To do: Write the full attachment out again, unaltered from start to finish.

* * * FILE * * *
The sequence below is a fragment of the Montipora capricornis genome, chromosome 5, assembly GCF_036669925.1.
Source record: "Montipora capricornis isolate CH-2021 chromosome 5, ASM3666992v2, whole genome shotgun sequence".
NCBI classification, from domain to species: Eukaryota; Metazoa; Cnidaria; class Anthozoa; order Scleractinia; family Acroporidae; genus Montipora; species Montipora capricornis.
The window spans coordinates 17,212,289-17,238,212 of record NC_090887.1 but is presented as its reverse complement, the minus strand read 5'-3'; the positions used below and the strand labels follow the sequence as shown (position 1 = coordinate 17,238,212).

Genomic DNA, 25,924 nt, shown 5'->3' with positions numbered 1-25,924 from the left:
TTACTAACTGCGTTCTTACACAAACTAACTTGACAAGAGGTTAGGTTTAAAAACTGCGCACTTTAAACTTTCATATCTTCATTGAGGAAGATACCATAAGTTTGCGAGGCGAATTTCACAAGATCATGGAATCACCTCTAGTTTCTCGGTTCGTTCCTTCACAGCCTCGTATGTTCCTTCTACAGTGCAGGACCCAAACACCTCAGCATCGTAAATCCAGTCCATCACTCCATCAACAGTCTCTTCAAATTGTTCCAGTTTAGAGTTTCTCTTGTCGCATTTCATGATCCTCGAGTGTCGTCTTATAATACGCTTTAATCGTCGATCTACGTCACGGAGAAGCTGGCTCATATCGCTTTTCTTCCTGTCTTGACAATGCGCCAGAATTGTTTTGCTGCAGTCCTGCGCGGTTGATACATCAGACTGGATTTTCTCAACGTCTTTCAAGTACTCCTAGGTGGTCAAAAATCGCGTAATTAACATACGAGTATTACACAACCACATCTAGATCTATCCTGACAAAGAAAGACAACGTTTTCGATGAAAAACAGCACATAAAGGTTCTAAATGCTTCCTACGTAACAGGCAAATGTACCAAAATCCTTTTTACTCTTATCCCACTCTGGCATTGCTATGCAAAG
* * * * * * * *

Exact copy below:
The sequence below is a fragment of the Montipora capricornis genome, chromosome 5, assembly GCF_036669925.1.
Source record: "Montipora capricornis isolate CH-2021 chromosome 5, ASM3666992v2, whole genome shotgun sequence".
NCBI classification, from domain to species: Eukaryota; Metazoa; Cnidaria; class Anthozoa; order Scleractinia; family Acroporidae; genus Montipora; species Montipora capricornis.
The window spans coordinates 17,212,289-17,238,212 of record NC_090887.1 but is presented as its reverse complement, the minus strand read 5'-3'; the positions used below and the strand labels follow the sequence as shown (position 1 = coordinate 17,238,212).

Genomic DNA, 25,924 nt, shown 5'->3' with positions numbered 1-25,924 from the left:
TTACTAACTGCGTTCTTACACAAACTAACTTGACAAGAGGTTAGGTTTAAAAACTGCGCACTTTAAACTTTCATATCTTCATTGAGGAAGATACCATAAGTTTGCGAGGCGAATTTCACAAGATCATGGAATCACCTCTAGTTTCTCGGTTCGTTCCTTCACAGCCTCGTATGTTCCTTCTACAGTGCAGGACCCAAACACCTCAGCATCGTAAATCCAGTCCATCACTCCATCAACAGTCTCTTCAAATTGTTCCAGTTTAGAGTTTCTCTTGTCGCATTTCATGATCCTCGAGTGTCGTCTTATAATACGCTTTAATCGTCGATCTACGTCACGGAGAAGCTGGCTCATATCGCTTTTCTTCCTGTCTTGACAATGCGCCAGAATTGTTTTGCTGCAGTCCTGCGCGGTTGATACATCAGACTGGATTTTCTCAACGTCTTTCAAGTACTCCTAGGTGGTCAAAAATCGCGTAATTAACATACGAGTATTACACAACCACATCTAGATCTATCCTGACAAAGAAAGACAACGTTTTCGATGAAAAACAGCACATAAAGGTTCTAAATGCTTCCTACGTAACAGGCAAATGTACCAAAATCCTTTTTACTCTTATCCCACTCTGGCATTGCTATGCAAAG